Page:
selected from the annals of history unto our current day
OF THE DIGNITY AND THE WOE OF MAN'S ESTATE
Wherever we are, we live, move, and are in Him; whilst also we have Him within us.
But, returning from the beatitude that is to be, do thou with the eye of contemplation consider for a while the abundance of grace wherewith He hath enriched thee even in this fleeting life. He, very God, whose dwelling is in heaven, whose throne among the angels, He to whom heaven and earth, with all that they contain, do bow down and obey, has offered Himself to thee as thine abode, and furnished and prepared His presence for thee; for, as the Apostle teaches, "in Him we live, and move, and be" (Acts xvii. 28). So to live, how sweet! So to move, how lovable! So to be, how desirable! For what more sweet than to have life in Him who is the very life of bliss itself? What more lovable than to rule each movement of will or act of ours towards Him and in Him, seeing that He will stablish us in an unending security? What more desirable than in aspiration and in act evermore in Him to be, in whom alone -- or rather who alone -- is true being, and apart from whom none can rightly be? "I AM WHO AM," He says (Exod. iii. 14); and beautifully said it is, for He alone truly IS, whose Being is unchangeable. He, therefore, whose so unapproached Being is being in so transcendent and unique a sense that He alone truly IS; in comparison of whom all being is no being; when He would create thee to so great excellency that thou couldest not even comprehend the lustre of thy dignity, what did He set as the sphere of thy being, what place of abode did He furnish for thee? Hear Him Himself speaking to His own in the Gospel, "Abide in Me, and I in you" (St. John xv. 4). O inconceivable condescension! O blissful abiding! O glorious interchange! What condescension of the Creator, to will that His creature should in Him have dwelling! What inconceivable blessedness of the creature, to dwell in the Creator! How great glory of a rational creation to be, by so blessed an interchange, associated with the Creator, as that He in it and it in Him should have their dwelling! Yes, He of His mercy has willed that we, so highly ennobled in our creation, should have the farther dignity of dwelling in Him. He, governor of all things, without care or solicitude existing over all; He, source and foundation of all things, without toil sustaining all; He, superexcellent above all things, without vain-glory transcending all; He, embracing each and everything that is, without extension of Himself enfolding all; He, the plenitude of all things, without narrowing of Himself, fulfilling all, -- yes, indeed. He, though His Presence is nowhere wanting, has chosen for Himself a kingdom of delights within us; the Gospel bearing witness where it says, "The Kingdom of God is within you" (St. Luke xvii. 21). And if the kingdom of God is within us, and if God dwells in His realm, does not He whose kingdom is within us abide Himself within us? Clearly so; for, in like manner, if God is wisdom, and if the soul of the just is the dwelling of wisdom, he who is truly just has God abiding in him. And the Apostle says, "The temple of God is holy, which temple you are" (1 Cor, iii. 17).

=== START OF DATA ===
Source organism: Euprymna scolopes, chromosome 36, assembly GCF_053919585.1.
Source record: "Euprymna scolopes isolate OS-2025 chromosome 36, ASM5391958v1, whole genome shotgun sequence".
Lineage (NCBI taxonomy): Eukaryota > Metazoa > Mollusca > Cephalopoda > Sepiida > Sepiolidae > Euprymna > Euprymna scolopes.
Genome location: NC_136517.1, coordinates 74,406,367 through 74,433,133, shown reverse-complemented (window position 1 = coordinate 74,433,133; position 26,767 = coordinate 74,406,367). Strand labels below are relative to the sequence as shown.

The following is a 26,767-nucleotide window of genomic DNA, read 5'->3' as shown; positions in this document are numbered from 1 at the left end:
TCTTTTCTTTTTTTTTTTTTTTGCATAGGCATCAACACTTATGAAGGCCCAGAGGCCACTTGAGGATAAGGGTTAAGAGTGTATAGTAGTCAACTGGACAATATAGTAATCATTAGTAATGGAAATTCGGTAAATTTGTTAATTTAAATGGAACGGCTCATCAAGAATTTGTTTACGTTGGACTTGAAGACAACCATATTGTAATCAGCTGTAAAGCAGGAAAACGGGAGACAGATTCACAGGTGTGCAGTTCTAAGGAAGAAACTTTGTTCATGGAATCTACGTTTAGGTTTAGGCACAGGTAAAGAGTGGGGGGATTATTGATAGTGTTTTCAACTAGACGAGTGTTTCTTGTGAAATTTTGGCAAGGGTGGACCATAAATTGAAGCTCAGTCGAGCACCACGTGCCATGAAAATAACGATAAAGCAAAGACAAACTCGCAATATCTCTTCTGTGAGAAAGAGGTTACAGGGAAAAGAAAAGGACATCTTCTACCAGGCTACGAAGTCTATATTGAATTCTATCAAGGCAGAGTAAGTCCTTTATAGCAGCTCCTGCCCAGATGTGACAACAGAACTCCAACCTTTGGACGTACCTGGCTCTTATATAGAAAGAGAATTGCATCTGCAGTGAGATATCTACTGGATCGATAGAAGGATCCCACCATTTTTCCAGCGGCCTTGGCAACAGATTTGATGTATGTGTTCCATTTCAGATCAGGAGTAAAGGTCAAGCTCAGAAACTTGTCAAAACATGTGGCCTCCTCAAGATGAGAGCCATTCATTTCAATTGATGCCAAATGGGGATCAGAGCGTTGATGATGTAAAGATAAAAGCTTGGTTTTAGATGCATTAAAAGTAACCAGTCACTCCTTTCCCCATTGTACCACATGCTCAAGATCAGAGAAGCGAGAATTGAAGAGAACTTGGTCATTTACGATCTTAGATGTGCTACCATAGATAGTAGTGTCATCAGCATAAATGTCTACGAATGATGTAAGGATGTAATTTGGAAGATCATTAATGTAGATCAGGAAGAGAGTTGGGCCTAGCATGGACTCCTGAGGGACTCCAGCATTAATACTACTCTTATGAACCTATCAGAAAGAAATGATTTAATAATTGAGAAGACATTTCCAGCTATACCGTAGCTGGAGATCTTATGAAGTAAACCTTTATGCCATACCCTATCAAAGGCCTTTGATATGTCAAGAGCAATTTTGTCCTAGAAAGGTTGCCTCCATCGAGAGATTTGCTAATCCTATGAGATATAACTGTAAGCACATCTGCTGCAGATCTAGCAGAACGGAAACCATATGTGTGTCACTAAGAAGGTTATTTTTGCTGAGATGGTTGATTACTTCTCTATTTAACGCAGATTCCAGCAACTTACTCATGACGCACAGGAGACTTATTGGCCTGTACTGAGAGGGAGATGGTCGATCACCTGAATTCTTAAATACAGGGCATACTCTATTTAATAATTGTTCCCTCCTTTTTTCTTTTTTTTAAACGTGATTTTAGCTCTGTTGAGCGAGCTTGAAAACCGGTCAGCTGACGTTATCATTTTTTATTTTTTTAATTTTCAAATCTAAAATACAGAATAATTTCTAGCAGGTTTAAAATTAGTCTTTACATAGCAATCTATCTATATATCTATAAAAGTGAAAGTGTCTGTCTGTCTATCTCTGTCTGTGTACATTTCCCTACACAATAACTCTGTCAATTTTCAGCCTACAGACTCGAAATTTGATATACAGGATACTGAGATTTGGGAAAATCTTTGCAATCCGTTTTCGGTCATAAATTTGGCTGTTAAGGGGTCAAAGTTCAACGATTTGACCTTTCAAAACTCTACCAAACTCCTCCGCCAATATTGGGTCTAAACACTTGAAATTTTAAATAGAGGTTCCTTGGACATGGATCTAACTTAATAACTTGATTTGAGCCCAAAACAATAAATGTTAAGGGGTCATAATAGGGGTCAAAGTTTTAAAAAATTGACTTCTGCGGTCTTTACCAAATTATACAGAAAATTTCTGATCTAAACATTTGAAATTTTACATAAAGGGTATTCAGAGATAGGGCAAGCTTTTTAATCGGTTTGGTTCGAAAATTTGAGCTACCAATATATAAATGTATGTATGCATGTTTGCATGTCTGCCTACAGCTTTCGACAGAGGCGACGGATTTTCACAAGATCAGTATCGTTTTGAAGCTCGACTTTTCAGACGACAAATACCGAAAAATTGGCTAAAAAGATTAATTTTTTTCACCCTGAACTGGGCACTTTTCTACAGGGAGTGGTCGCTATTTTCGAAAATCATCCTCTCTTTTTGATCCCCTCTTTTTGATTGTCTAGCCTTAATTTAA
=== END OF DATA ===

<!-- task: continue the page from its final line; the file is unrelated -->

Do thou, therefore, apply thyself unweariedly to the pursuit of holiness, lest thou cease to be the temple of God. He Himself says of His own, "I will dwell in them and walk in them" (2 Cor. vi. 16.). Doubt not, therefore, that wherever there are holy souls, there He is in them. For if thou art in those limbs of thine which thou quickenest, wholly and in all their parts, how much more is God, who created thee and thy body, wholly present in thee through and through? It is thy duty, then, to think with most intense devotion with what consideration and what reverence we should control those senses and those members of our body, over which the very Godhead sits in charge. Let us offer, therefore, as is meet, the whole empire of our heart to so great an Indweller, that nothing in us may rebel against Him; but that air our thoughts, all the movements of our will, all our words, and the whole course and tenour of our actions may wait upon His beck, stand obedient to His will, and be conformed to His rule of right. For thus shall we truly be His kingdom, and He will abide in us; and we, abiding in Him, shall live aright.
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